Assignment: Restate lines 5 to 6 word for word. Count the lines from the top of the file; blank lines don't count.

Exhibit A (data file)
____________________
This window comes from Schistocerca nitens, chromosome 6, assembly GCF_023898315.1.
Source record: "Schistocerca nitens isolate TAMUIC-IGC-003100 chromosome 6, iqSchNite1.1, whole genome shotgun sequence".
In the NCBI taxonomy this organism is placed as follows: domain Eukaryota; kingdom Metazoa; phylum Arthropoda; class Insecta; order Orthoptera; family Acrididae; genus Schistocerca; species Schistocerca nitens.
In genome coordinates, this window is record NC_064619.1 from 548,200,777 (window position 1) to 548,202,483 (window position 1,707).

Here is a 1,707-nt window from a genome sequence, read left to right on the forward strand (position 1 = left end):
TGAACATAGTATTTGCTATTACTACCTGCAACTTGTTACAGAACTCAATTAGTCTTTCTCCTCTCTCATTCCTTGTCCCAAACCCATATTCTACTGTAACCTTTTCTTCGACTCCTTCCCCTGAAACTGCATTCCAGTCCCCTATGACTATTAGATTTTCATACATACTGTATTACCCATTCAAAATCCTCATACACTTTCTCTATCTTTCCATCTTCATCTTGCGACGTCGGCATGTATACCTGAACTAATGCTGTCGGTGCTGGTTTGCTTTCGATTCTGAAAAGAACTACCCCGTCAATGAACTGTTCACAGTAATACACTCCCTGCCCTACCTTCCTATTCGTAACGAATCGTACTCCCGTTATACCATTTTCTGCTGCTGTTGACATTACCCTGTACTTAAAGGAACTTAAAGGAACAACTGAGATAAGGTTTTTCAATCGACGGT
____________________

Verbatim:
Here is a 1,707-nt window from a genome sequence, read left to right on the forward strand (position 1 = left end):
TGAACATAGTATTTGCTATTACTACCTGCAACTTGTTACAGAACTCAATTAGTCTTTCTCCTCTCTCATTCCTTGTCCCAAACCCATATTCTACTGTAACCTTTTCTTCGACTCCTTCCCCTGAAACTGCATTCCAGTCCCCTATGACTATTAGATTTTCATACATACTGTATTACCCATTCAAAATCCTCATACACTTTCTCTATCTTTCCATCTTCATCTTGCGACGTCGGCATGTATACCTGAACTAATGCTGTCGGTGCTGGTTTGCTTTCGATTCTGAAAAGAACTACCCCGTCAATGAACTGTTCACAGTAATACACTCCCTGCCCTACCTTCCTATTCGTAACGAATCGTACTCCCGTTATACCATTTTCTGCTGCTGTTGACATTACCCTGTACTTAAAGGAACTTAAAGGAACAACTGAGATAAGGTTTTTCAATCGACGGT